Identification and antimicrobial resistance patterns of bacterial enteropathogens from children aged 0-59 months at the University Teaching Hospital, Lusaka, Zambia: a prospective cross sectional study.

Authors:
Dr Ahmed Abade Mohamed, PhD
Dr Ahmed Abade Mohamed, PhD
Tanzania Field Epidemiology and Laboratory Training Program
Medical Epidemiologist
infectious disease
Dar es Salaam, East Africa | Tanzania, United Republic of

BMC Infect Dis 2017 02 2;17(1):117. Epub 2017 Feb 2.

Department of Microbiology and Immunology, School of Medicine, Muhimbili University of Health and Allied Science, Dar es Salaam, Tanzania.

Background: Bacterial diarrhoeal disease is among the most common causes of mortality and morbidity in children 0-59 months at the University Teaching Hospital in Lusaka, Zambia. However, most cases are treated empirically without the knowledge of aetiological agents or antimicrobial susceptibility patterns. The aim of this study was, therefore, to identify bacterial causes of diarrhoea and determine their antimicrobial susceptibility patterns in stool specimens obtained from the children at the hospital.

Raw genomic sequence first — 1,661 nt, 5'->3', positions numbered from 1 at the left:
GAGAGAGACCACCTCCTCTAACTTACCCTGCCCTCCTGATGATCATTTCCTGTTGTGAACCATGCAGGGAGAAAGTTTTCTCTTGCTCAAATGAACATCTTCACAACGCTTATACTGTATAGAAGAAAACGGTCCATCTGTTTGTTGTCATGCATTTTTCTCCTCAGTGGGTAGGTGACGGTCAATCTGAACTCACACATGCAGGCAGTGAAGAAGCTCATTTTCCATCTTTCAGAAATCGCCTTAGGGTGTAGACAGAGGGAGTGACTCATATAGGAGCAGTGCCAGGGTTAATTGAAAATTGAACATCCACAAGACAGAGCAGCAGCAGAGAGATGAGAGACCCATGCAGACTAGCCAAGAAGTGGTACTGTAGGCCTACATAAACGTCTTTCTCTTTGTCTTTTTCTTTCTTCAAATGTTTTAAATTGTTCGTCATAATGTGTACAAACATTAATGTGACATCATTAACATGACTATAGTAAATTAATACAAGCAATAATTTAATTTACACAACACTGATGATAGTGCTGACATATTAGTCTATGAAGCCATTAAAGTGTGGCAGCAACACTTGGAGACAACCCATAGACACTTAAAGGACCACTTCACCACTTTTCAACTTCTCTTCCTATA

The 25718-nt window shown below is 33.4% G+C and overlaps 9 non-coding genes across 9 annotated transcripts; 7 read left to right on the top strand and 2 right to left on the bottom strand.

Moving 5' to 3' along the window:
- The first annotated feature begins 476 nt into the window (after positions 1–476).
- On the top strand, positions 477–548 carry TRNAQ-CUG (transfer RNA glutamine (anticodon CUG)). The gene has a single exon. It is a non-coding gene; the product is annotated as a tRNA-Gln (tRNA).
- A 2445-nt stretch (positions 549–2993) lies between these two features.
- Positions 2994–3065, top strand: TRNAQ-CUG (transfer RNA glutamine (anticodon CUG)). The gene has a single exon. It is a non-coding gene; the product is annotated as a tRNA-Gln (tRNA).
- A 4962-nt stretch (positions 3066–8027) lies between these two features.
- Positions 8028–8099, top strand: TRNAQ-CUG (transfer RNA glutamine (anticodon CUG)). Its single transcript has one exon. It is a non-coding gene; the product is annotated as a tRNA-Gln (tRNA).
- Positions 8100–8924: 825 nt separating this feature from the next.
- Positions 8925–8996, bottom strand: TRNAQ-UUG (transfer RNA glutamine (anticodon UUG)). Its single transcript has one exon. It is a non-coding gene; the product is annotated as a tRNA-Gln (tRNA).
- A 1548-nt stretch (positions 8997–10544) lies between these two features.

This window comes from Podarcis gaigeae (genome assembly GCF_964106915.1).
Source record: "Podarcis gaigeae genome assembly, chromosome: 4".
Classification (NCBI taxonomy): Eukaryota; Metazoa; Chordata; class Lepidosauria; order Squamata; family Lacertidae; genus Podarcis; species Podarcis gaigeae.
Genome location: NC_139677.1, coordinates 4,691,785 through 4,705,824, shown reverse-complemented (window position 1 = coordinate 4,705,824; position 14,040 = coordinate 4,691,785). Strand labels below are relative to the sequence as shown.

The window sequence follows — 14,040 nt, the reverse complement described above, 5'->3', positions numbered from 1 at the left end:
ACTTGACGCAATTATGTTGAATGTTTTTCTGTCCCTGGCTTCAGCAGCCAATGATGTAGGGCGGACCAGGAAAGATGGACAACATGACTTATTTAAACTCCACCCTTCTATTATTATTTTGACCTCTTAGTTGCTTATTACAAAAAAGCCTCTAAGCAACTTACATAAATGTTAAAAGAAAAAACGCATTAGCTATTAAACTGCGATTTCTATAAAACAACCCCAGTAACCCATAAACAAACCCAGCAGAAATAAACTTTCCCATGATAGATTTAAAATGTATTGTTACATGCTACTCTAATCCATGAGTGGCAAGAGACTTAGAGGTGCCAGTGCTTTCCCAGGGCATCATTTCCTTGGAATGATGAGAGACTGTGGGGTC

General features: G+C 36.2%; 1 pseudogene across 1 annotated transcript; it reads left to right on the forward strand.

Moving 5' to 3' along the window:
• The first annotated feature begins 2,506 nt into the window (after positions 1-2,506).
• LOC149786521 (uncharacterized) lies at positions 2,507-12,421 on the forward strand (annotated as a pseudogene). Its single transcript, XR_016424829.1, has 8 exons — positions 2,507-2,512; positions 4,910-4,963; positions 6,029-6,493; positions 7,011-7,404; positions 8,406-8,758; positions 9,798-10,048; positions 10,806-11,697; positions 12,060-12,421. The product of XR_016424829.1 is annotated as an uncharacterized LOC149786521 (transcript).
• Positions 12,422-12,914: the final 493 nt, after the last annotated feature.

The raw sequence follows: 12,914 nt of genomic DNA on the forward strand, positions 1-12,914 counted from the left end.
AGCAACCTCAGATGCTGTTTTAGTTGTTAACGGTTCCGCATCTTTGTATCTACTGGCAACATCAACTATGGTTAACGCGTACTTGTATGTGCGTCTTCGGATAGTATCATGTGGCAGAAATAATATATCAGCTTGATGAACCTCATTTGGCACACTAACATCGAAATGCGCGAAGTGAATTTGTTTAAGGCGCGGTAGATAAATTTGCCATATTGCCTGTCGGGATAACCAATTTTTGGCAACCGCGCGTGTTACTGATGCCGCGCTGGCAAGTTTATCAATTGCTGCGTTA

Methods: This hospital-based cross-sectional study involved children aged 0-59 months presenting with diarrhoea at paediatrics wards at the University Teaching Hospital in Lusaka, Zambia, from January to May 2016. Stool samples were cultured on standard media for enteropathogenic bacteria, and identified further by biochemical tests. Multiplex polymerase chain reaction was used for characterization of diarrhoeagenic Escherichia coli strains. Antimicrobial susceptibility testing was performed on antibiotics that are commonly prescribed at the hospital using the Kirby-Bauer disc diffusion method, which was performed using the Clinical Laboratory Standards International guidelines.

Results: Of the 271 stool samples analysed Vibrio cholerae 01 subtype and Ogawa serotype was the most commonly detected pathogen (40.8%), followed by Salmonella species (25.5%), diarrhoeagenic Escherichia coli (18%), Shigella species (14.4%) and Campylobacter species (3.5%). The majority of the bacterial pathogens were resistant to two or more drugs tested, with ampicillin and co-trimoxazole being the most ineffective drugs. All diarrhoeagenic Escherichia coli isolates were extended spectrum β-lactamase producers.

Conclusion: Five different groups of bacterial pathogens were isolated from the stool specimens, and the majority of these organisms were multidrug resistant. These data calls for urgent revision of the current empiric treatment of diarrhoea in children using ampicillin and co-trimoxazole, and emphasizes the need for continuous antimicrobial surveillance as well as the implementation of prevention programmes for childhood diarrhoea.

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http://dx.doi.org/10.1186/s12879-017-2232-0DOI Listing
http://www.ncbi.nlm.nih.gov/pmc/articles/PMC5290660PMC
February 2017
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